There is one good scene with Allison Janney, but otherwise it would be charitable to describe 'Liberal Arts' as a train-wreck. The spoiler-adverse might want to stop reading, but I'd like to give a specific example that sums up how badly written this movie is. During the final stages Radnor realises that Olsen is too young for him (yes, the film is also judgemental and conservative about its central premise) and begins seeing a lady his own age from the local bookshop. As they sit on the floor of the bookstore, during some sort of bizarre after-hours lock-in, with piles of open books all around them, the lady says something like "I love to read" and Radnor responds that he does too. No? Really? The woman in the bookshop likes to read? And the man who spent the entire film talking about books and being obnoxious about Twilight (though without ever saying its name, like a coward) also likes to read?! There is no bit of information - however obvious or small - Radnor feels comfortable to leave unsaid, such is his respect for the audience.
'About Elly' - Dir. Asghar Farhadi (12A)
Iranian filmmaker Asghar Farhadi's recent international acclaim, with last year's Golden Bear and Oscar winning 'A Separation', has ensured his previous feature - 2009's 'About Elly' - a limited UK release. Which is a good thing, because it's every bit as good as the director's follow-up: naturalistic acting from a terrific ensemble cast, rich, three dimensional characters who behave consistently and whose differing moral positions are portrayed with empathy, and a tight story which wrings the most moral head-scratching and human drama from a simple set-up.
Here we follow a group of middle-class friends from Tehran as they go on a weekend getaway to the seaside, bringing along a relative stranger - Elly (Taraneh Alidoosti) - in order to introduce her to their recently divorced friend. However, when Elly goes missing (presumed drowned), the group is forced to confront how little they really knew about their guest. There are moral dilemmas and grave twists that will be familiar to those who saw 'A Separation' (in a good way) and, like much contemporary Iranian cinema, the film is rich with social critique for those willing to look below the surface.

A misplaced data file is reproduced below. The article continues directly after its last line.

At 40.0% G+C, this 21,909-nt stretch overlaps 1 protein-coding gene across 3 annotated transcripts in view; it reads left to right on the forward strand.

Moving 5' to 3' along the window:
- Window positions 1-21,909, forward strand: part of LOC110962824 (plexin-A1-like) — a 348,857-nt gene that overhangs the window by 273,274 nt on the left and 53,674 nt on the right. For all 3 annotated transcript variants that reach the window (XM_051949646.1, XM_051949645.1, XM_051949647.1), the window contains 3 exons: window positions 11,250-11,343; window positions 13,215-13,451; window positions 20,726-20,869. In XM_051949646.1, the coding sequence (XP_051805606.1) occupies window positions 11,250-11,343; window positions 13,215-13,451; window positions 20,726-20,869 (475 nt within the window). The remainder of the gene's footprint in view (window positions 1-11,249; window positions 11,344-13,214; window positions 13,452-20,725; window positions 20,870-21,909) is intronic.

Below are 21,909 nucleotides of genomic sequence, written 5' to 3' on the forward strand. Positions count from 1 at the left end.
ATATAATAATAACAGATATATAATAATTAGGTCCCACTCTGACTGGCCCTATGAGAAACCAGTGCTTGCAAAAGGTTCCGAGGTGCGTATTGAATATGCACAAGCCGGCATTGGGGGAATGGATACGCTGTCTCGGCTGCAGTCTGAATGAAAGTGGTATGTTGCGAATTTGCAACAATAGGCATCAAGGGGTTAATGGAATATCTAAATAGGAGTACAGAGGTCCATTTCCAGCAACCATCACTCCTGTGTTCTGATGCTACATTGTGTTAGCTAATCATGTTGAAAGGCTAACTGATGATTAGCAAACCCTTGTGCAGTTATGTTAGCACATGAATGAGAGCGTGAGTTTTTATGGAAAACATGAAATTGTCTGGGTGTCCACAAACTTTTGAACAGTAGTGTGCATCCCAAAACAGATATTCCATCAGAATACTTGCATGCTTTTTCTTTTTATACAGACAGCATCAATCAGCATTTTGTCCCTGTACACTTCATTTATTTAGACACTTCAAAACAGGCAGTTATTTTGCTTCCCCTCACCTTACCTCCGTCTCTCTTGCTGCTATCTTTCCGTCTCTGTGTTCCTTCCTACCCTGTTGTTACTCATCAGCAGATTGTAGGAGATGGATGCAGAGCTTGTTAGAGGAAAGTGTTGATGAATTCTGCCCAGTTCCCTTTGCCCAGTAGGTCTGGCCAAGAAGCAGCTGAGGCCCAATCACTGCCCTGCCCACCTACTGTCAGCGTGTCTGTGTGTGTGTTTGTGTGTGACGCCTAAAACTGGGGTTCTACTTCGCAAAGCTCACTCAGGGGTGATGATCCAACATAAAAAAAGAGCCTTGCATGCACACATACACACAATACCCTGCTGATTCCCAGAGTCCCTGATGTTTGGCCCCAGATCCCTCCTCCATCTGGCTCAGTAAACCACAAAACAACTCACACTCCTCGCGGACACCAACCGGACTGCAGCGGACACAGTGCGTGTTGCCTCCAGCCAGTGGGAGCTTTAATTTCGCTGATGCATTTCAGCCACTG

On the most recent Splendor Cinema podcast (#109) I likened this craftily hidden critique in Farhadi's films to Spielberg's 'Jaws' in that what makes both so compelling is found in what they are not allowed/able to show the audience. In 'Jaws' Spielberg can not show you the shark. CGI was not available then and a rubber monster would have looked stupid, so John Williams' score and clever camerawork fill in for the beast. And it's probably his best movie, even though he has since been able to do whatever he wants and with all the money and technology in the world. In short: artists seem to work better with strict limitations than with complete freedom. That's why some of the best Hollywood films were made during the Hays Code years or at the height of the HUAC. Likewise, Farhadi and his peers can not openly discuss gender inequality, for instance, so they tell us stories that stand on their own merits but which are incredibly detailed and textured when studied up close. Farhadi can't show you the shark, but he sure knows how to imply the shit out of one. One of the best films I've seen this year, without doubt.